Dr. Gail has made important methodologic and substantive contributions in several areas, including: characterizing the motility of cells in tissue culture; evaluating diagnostic tests and serial markers; designing and analyzing clinical trials and epidemiologic studies; AIDS research, including the method of back-calculation to estimate HIV infections and project AIDS incidence (with Ron Brookmeyer); and development of absolute risk models, including the widely used “Gail model” to project breast cancer risk. He is co-author, with Ron Brookmeyer of AIDS Epidemiology: A Quantitative Approach (Oxford, 1994), and Co-editor, with Jacques Benichou, of the Encyclopedia of Epidemiologic Methods (Wiley, 2000).
Karen (Dow) Meneses PhD, RN, FAAN, was our 2008 Distinguished Lecturer. Dr. Meneses is a Professor and Associate Dean for Research in the School of Nursing at the University of Alabama Birmingham (UAB), and Senior Scientist in the UAB Comprehensive Cancer Center. She received her doctorate and master’s degree in nursing from Boston College and her baccalaureate degree in nursing from Georgetown University. Dr. Meneses has more than 30 years of experience in the care of patients with cancer. She has devoted her program of research to improving the quality of life of cancer survivors. She is currently funded by the National Cancer Institute for her research “Rural Breast Cancer Survivor Intervention.” Dr. Meneses has written more than 100 publications on topics related to breast cancer, quality of life, survivorship, fertility issues, cancer disparities, radiation oncology, and the application of technologies in cancer education. She is the editor of three textbooks: Nursing Care of Women with Cancer, Contemporary Issues in Breast Cancer, and Nursing Care in Radiation Oncology. Dr. Meneses is a member of the Oncology Nursing Society, Sigma Theta Tau International, and is a fellow in the American Academy of Nursing. In 2006, Dr. Meneses was appointed to the National Cancer Advisory Board (NCAB).
At the School of Nursing lecture, Dr. Meneses discussed cancer disparities and access to care among breast cancer survivors; she will explore the factors related to such disparities, describe innovative models for decreasing disparities and explore methods to advance education and practice to decrease these differences.
The School of Nursing was honored to host Angela Brodie, PhD on March 8th as our Distinguished Lecturer. Dr. Brodie presented her work on drugs for cancer treatment, specifically, aromatase inhibitors. Dr. Brodie participated in group conversations with selected faculty, students, and campus or external colleagues on the day of her lecture. A reception for all participants was held immediately following the lecture.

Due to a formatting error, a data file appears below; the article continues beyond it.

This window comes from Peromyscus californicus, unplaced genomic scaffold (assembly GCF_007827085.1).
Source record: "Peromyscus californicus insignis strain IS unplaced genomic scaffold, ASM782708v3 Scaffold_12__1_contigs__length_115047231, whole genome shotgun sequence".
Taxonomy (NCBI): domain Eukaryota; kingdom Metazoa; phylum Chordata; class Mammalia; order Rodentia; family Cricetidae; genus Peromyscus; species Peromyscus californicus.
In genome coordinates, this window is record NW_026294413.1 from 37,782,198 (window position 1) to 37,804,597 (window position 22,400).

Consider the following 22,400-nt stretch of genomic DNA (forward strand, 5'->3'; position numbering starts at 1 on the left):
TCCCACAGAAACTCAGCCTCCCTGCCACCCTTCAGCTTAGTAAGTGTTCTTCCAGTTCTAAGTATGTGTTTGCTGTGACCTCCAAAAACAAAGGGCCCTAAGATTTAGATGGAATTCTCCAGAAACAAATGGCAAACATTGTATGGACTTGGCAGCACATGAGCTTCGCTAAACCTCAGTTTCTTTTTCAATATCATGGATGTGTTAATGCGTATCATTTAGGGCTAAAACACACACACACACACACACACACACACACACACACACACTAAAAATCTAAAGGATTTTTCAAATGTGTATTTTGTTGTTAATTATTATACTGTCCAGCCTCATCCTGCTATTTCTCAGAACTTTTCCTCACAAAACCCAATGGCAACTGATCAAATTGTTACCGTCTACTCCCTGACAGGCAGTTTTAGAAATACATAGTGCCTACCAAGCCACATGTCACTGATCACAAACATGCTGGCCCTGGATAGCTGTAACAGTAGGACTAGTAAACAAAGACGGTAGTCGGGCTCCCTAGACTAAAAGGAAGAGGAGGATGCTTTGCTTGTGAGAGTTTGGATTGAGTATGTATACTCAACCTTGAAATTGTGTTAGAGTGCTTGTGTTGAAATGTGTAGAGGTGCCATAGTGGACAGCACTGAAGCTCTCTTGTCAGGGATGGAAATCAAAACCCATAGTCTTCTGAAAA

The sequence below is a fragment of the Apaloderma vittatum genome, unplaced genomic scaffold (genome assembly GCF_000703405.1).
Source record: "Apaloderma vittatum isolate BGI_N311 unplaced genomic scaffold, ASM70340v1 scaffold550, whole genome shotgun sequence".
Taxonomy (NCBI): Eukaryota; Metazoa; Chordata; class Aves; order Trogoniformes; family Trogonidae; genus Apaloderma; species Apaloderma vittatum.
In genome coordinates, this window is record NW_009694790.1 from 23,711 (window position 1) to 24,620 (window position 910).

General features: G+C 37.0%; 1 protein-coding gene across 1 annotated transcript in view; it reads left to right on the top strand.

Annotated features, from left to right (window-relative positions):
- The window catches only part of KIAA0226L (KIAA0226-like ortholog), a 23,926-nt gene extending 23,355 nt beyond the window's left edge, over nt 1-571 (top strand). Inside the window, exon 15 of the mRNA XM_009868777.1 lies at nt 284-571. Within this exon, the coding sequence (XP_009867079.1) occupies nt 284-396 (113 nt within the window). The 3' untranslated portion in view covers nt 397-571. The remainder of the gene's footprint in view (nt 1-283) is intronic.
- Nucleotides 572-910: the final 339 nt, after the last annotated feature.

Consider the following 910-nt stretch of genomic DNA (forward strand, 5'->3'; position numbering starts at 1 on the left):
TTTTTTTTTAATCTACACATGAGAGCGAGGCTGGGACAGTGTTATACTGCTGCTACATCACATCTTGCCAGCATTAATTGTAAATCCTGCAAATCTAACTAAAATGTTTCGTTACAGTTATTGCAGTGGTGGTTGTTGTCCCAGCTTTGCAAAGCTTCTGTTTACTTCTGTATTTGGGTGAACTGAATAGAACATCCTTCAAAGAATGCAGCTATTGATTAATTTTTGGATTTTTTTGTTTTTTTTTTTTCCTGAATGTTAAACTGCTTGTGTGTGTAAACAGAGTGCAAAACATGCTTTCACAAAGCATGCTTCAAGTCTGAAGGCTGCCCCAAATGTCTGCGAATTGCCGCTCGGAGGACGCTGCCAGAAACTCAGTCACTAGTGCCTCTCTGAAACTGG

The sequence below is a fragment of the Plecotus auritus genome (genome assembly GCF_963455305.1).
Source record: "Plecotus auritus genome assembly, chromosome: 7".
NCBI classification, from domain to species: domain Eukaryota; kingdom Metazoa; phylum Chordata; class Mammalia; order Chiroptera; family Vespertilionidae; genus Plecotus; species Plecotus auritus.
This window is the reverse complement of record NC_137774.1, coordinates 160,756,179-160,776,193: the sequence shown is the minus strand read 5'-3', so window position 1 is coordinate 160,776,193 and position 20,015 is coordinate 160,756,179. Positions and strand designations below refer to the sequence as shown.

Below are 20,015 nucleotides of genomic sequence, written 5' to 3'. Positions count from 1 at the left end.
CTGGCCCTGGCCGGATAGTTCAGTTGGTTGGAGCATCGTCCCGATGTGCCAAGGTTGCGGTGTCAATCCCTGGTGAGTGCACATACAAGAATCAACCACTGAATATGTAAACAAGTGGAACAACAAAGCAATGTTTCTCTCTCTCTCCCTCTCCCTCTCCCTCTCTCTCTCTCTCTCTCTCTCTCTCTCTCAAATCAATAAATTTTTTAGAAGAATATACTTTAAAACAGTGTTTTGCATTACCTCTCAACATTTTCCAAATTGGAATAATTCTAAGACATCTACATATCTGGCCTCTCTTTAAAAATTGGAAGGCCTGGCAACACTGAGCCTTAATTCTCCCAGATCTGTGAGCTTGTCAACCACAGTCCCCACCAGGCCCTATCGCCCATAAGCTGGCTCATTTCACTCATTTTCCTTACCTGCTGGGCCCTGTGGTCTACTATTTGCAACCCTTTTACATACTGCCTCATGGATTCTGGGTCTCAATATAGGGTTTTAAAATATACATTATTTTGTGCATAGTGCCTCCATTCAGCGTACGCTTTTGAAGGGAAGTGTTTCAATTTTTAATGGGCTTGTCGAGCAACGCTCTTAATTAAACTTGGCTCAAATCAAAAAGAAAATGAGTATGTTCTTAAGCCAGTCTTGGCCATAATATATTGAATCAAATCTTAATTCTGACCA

Dr. Brodie received the Regents' Award for Research Excellence for her work on drugs for cancer treatment. In 2005 she became the first female scientist to receive the Charles F. Kettering Prize, which was awarded for her groundbreaking work on aromatase inhibitors, the class of drugs now widely used to treat breast cancer. The Kettering Prize, one of three $250,000 prizes awarded annually by the General Motors Cancer Research Foundation, recognizes the most outstanding recent contribution to the diagnosis or treatment of cancer. In addition to breast cancer research, she is currently researching drug treatments for prostate cancer. Dr. Brodie teaches medical and graduate pharmacology courses and travels extensively to deliver presentations on her work around the world.
Otis Webb Brawley, MD is the chief medical and scientific officer and executive vice president of the American Cancer Society. He is responsible for promoting the goals of cancer prevention, early detection, and quality treatment through cancer research and education. He champions efforts to decrease smoking, improve diet, detect cancer at the earliest stage, and provide the critical support cancer patients need. He also guides efforts to enhance and focus the research program, upgrade the Society’s advocacy capacity, and concentrate community cancer control efforts in areas where they will be most effective. Further, as an acknowledged global leader in the field of health disparities research, Dr. Brawley is a key leader in the Society’s work to eliminate disparities in access to quality cancer care. Dr. Brawley currently serves as professor of hematology, oncology, medicine and epidemiology at Emory University. He is also a medical consultant to the Cable News Network (CNN). In addition, Dr. Brawley is a member of the Centers for Disease Control and Prevention Breast and Cervical Cancer Early Detection and Control Advisory Committee.